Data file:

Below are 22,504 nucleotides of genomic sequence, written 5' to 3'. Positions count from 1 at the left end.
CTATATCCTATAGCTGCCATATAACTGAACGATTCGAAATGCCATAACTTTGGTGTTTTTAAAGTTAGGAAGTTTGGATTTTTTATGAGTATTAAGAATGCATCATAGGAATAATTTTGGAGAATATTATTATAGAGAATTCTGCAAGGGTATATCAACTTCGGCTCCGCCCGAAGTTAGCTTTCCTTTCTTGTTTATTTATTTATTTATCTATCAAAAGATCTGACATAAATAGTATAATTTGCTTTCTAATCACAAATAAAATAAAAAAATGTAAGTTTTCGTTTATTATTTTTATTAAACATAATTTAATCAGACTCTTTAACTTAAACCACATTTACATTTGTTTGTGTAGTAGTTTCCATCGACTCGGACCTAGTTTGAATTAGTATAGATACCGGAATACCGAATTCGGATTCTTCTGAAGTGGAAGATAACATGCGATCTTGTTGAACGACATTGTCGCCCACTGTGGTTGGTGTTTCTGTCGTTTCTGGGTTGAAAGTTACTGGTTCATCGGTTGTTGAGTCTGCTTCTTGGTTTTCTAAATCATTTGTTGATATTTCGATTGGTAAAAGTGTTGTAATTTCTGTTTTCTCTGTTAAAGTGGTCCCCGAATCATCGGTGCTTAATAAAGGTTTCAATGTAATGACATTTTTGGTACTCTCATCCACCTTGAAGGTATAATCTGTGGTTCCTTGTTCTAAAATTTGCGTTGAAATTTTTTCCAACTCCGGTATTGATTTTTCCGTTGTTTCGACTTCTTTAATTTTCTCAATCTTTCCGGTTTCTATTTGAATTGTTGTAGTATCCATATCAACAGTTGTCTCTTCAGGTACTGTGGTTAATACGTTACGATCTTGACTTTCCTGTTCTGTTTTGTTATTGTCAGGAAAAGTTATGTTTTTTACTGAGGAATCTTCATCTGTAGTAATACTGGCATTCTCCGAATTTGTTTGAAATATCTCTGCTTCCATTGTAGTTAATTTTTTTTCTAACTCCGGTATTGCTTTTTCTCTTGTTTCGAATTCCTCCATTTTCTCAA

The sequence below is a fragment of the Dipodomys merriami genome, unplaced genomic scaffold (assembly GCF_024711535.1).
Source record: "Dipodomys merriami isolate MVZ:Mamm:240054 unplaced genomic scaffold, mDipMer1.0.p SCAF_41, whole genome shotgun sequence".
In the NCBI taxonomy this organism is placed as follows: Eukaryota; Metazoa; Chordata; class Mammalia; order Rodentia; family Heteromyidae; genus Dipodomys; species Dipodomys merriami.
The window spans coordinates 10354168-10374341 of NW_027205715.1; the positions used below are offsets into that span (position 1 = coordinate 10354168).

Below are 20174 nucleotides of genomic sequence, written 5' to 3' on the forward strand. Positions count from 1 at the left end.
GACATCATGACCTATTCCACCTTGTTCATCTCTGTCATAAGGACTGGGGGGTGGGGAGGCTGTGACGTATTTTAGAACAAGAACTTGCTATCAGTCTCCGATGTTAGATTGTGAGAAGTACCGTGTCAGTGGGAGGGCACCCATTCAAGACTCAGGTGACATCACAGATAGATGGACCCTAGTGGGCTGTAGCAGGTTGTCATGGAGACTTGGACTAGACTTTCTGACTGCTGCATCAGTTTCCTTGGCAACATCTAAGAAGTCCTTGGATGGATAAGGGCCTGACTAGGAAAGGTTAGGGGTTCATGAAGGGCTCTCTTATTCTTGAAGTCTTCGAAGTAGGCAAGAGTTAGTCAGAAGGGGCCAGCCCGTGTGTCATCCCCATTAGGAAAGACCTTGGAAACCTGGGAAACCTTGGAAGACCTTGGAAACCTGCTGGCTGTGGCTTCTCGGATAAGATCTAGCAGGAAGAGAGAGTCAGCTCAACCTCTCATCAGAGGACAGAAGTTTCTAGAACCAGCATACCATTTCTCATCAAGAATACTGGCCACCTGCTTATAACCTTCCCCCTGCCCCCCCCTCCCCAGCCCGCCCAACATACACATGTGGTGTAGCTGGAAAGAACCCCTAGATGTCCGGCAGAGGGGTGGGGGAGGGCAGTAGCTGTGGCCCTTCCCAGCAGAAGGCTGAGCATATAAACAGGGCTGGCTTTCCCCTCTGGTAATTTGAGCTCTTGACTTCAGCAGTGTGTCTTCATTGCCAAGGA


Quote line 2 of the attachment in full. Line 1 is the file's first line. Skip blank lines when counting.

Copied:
CTATATCCTATAGCTGCCATATAACTGAACGATTCGAAATGCCATAACTTTGGTGTTTTTAAAGTTAGGAAGTTTGGATTTTTTATGAGTATTAAGAATGCATCATAGGAATAATTTTGGAGAATATTATTATAGAGAATTCTGCAAGGGTATATCAACTTCGGCTCCGCCCGAAGTTAGCTTTCCTTTCTTGTTTATTTATTTATTTATCTATCAAAAGATCTGACATAAATAGTATAATTTGCTTTCTAATCACAAATAAAATAAAAAAATGTAAGTTTTCGTTTATTATTTTTATTAAACATAATTTAATCAGACTCTTTAACTTAAACCACATTTACATTTGTTTGTGTAGTAGTTTCCATCGACTCGGACCTAGTTTGAATTAGTATAGATACCGGAATACCGAATTCGGATTCTTCTGAAGTGGAAGATAACATGCGATCTTGTTGAACGACATTGTCGCCCACTGTGGTTGGTGTTTCTGTCGTTTCTGGGTTGAAAGTTACTGGTTCATCGGTTGTTGAGTCTGCTTCTTGGTTTTCTAAATCATTTGTTGATATTTCGATTGGTAAAAGTGTTGTAATTTCTGTTTTCTCTGTTAAAGTGGTCCCCGAATCATCGGTGCTTAATAAAGGTTTCAATGTAATGACATTTTTGGTACTCTCATCCACCTTGAAGGTATAATCTGTGGTTCCTTGTTCTAAAATTTGCGTTGAAATTTTTTCCAACTCCGGTATTGATTTTTCCGTTGTTTCGACTTCTTTAATTTTCTCAATCTTTCCGGTTTCTATTTGAATTGTTGTAGTATCCATATCAACAGTTGTCTCTTCAGGTACTGTGGTTAATACGTTACGATCTTGACTTTCCTGTTCTGTTTTGTTATTGTCAGGAAAAGTTATGTTTTTTACTGAGGAATCTTCATCTGTAGTAATACTGGCATTCTCCGAATTTGTTTGAAATATCTCTGCTTCCATTGTAGTTAATTTTTTTTCTAACTCCGGTATTGCTTTTTCTCTTGTTTCGAATTCCTCCATTTTCTCAA